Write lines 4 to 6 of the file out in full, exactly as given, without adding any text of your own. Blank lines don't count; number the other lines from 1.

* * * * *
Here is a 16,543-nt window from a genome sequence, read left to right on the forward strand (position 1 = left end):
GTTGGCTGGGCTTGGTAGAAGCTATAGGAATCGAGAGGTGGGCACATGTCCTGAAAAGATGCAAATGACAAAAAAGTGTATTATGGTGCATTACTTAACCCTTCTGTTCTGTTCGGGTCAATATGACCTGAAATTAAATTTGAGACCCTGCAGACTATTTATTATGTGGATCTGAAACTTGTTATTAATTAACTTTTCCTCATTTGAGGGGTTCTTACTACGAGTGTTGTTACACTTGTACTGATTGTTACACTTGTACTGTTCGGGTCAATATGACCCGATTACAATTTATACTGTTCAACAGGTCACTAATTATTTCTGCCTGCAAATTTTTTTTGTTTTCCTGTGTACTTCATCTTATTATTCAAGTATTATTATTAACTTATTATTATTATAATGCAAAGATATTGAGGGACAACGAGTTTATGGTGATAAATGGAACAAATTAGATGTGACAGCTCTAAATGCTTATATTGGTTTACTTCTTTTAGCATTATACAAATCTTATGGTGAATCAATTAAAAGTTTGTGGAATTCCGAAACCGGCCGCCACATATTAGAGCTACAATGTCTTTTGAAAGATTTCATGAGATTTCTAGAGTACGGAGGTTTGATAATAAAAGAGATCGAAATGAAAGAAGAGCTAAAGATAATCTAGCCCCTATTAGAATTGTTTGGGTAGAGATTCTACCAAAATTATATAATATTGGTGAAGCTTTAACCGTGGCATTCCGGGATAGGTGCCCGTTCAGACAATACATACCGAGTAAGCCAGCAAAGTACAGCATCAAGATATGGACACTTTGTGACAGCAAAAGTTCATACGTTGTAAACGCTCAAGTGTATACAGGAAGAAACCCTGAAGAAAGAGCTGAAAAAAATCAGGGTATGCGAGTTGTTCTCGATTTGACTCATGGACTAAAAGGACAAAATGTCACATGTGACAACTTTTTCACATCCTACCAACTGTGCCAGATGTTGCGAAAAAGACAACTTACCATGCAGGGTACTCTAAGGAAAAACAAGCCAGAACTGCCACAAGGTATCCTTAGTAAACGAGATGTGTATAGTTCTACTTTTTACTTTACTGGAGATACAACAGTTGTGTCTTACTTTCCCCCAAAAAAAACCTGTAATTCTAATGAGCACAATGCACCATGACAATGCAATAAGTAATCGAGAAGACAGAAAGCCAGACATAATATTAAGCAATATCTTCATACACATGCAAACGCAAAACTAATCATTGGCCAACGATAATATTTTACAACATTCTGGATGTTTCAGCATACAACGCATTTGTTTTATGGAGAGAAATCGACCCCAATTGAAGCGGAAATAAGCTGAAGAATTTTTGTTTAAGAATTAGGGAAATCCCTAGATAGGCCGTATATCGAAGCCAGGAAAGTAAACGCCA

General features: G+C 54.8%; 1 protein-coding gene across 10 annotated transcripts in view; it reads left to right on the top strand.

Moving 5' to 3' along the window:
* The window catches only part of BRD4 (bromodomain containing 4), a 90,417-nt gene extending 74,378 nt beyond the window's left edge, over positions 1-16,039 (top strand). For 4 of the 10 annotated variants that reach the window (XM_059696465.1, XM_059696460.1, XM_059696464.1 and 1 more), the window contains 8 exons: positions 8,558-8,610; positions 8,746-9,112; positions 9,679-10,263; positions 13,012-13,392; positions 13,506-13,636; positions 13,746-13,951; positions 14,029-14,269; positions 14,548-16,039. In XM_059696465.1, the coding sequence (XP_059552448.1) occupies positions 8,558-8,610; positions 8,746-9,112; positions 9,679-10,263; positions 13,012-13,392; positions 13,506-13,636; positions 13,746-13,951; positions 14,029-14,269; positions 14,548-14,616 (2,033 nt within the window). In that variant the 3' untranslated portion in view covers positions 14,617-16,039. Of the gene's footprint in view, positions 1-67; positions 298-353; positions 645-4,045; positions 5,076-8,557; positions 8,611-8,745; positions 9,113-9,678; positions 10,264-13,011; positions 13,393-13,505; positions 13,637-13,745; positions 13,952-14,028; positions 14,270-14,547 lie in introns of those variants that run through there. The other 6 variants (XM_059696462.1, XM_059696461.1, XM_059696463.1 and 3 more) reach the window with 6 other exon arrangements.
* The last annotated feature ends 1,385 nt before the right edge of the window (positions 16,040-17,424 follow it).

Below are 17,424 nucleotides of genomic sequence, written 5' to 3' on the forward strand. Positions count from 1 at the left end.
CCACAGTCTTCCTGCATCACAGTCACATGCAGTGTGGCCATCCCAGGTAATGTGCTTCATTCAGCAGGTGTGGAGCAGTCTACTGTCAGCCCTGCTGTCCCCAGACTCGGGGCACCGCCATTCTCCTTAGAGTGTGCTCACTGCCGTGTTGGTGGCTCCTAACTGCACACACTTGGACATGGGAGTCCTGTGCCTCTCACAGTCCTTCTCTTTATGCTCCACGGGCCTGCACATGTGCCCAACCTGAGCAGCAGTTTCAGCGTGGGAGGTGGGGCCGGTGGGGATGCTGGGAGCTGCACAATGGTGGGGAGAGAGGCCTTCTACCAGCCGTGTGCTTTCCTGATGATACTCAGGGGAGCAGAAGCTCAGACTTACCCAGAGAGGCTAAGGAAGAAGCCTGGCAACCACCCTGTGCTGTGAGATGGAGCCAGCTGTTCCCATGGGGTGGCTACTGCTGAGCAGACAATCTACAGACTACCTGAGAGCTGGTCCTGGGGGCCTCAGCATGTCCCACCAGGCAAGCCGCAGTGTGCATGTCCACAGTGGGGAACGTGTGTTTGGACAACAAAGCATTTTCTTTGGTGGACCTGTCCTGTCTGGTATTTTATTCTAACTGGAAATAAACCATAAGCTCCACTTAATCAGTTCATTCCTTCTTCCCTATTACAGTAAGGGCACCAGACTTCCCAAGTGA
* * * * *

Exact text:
Moving 5' to 3' along the window:
* The window catches only part of BRD4 (bromodomain containing 4), a 90,417-nt gene extending 74,378 nt beyond the window's left edge, over positions 1-16,039 (top strand). For 4 of the 10 annotated variants that reach the window (XM_059696465.1, XM_059696460.1, XM_059696464.1 and 1 more), the window contains 8 exons: positions 8,558-8,610; positions 8,746-9,112; positions 9,679-10,263; positions 13,012-13,392; positions 13,506-13,636; positions 13,746-13,951; positions 14,029-14,269; positions 14,548-16,039. In XM_059696465.1, the coding sequence (XP_059552448.1) occupies positions 8,558-8,610; positions 8,746-9,112; positions 9,679-10,263; positions 13,012-13,392; positions 13,506-13,636; positions 13,746-13,951; positions 14,029-14,269; positions 14,548-14,616 (2,033 nt within the window). In that variant the 3' untranslated portion in view covers positions 14,617-16,039. Of the gene's footprint in view, positions 1-67; positions 298-353; positions 645-4,045; positions 5,076-8,557; positions 8,611-8,745; positions 9,113-9,678; positions 10,264-13,011; positions 13,393-13,505; positions 13,637-13,745; positions 13,952-14,028; positions 14,270-14,547 lie in introns of those variants that run through there. The other 6 variants (XM_059696462.1, XM_059696461.1, XM_059696463.1 and 3 more) reach the window with 6 other exon arrangements.
* The last annotated feature ends 1,385 nt before the right edge of the window (positions 16,040-17,424 follow it).